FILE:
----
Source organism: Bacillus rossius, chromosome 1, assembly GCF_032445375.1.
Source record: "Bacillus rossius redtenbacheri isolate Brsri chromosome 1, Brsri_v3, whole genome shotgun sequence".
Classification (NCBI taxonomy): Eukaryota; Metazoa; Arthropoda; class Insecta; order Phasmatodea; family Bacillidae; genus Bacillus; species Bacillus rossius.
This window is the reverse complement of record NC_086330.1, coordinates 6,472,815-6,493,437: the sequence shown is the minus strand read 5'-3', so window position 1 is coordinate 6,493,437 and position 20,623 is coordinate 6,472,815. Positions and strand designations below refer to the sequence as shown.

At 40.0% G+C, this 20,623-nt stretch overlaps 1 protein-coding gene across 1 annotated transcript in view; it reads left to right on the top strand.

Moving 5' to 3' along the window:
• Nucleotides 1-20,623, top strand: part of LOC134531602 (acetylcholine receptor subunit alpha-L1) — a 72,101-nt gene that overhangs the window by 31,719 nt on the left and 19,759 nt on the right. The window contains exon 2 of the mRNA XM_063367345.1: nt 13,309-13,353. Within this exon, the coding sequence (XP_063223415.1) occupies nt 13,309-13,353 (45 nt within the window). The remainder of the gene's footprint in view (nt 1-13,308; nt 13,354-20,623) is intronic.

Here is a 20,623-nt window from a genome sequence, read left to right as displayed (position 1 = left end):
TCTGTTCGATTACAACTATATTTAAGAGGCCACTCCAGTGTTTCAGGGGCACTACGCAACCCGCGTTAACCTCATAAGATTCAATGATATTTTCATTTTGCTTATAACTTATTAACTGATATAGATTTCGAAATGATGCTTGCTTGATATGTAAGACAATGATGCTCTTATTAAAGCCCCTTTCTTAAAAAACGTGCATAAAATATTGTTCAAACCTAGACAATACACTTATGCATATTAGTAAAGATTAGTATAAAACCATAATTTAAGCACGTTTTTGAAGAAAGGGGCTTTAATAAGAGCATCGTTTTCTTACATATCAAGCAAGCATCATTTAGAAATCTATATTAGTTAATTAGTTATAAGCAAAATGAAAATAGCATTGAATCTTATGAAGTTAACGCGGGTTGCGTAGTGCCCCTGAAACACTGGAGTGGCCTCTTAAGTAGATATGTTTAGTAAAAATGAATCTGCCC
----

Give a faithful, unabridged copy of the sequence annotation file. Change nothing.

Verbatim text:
Source organism: Bacillus rossius, chromosome 1, assembly GCF_032445375.1.
Source record: "Bacillus rossius redtenbacheri isolate Brsri chromosome 1, Brsri_v3, whole genome shotgun sequence".
Classification (NCBI taxonomy): Eukaryota; Metazoa; Arthropoda; class Insecta; order Phasmatodea; family Bacillidae; genus Bacillus; species Bacillus rossius.
This window is the reverse complement of record NC_086330.1, coordinates 6,472,815-6,493,437: the sequence shown is the minus strand read 5'-3', so window position 1 is coordinate 6,493,437 and position 20,623 is coordinate 6,472,815. Positions and strand designations below refer to the sequence as shown.

At 40.0% G+C, this 20,623-nt stretch overlaps 1 protein-coding gene across 1 annotated transcript in view; it reads left to right on the top strand.

Moving 5' to 3' along the window:
• Nucleotides 1-20,623, top strand: part of LOC134531602 (acetylcholine receptor subunit alpha-L1) — a 72,101-nt gene that overhangs the window by 31,719 nt on the left and 19,759 nt on the right. The window contains exon 2 of the mRNA XM_063367345.1: nt 13,309-13,353. Within this exon, the coding sequence (XP_063223415.1) occupies nt 13,309-13,353 (45 nt within the window). The remainder of the gene's footprint in view (nt 1-13,308; nt 13,354-20,623) is intronic.

Here is a 20,623-nt window from a genome sequence, read left to right as displayed (position 1 = left end):
TCTGTTCGATTACAACTATATTTAAGAGGCCACTCCAGTGTTTCAGGGGCACTACGCAACCCGCGTTAACCTCATAAGATTCAATGATATTTTCATTTTGCTTATAACTTATTAACTGATATAGATTTCGAAATGATGCTTGCTTGATATGTAAGACAATGATGCTCTTATTAAAGCCCCTTTCTTAAAAAACGTGCATAAAATATTGTTCAAACCTAGACAATACACTTATGCATATTAGTAAAGATTAGTATAAAACCATAATTTAAGCACGTTTTTGAAGAAAGGGGCTTTAATAAGAGCATCGTTTTCTTACATATCAAGCAAGCATCATTTAGAAATCTATATTAGTTAATTAGTTATAAGCAAAATGAAAATAGCATTGAATCTTATGAAGTTAACGCGGGTTGCGTAGTGCCCCTGAAACACTGGAGTGGCCTCTTAAGTAGATATGTTTAGTAAAAATGAATCTGCCC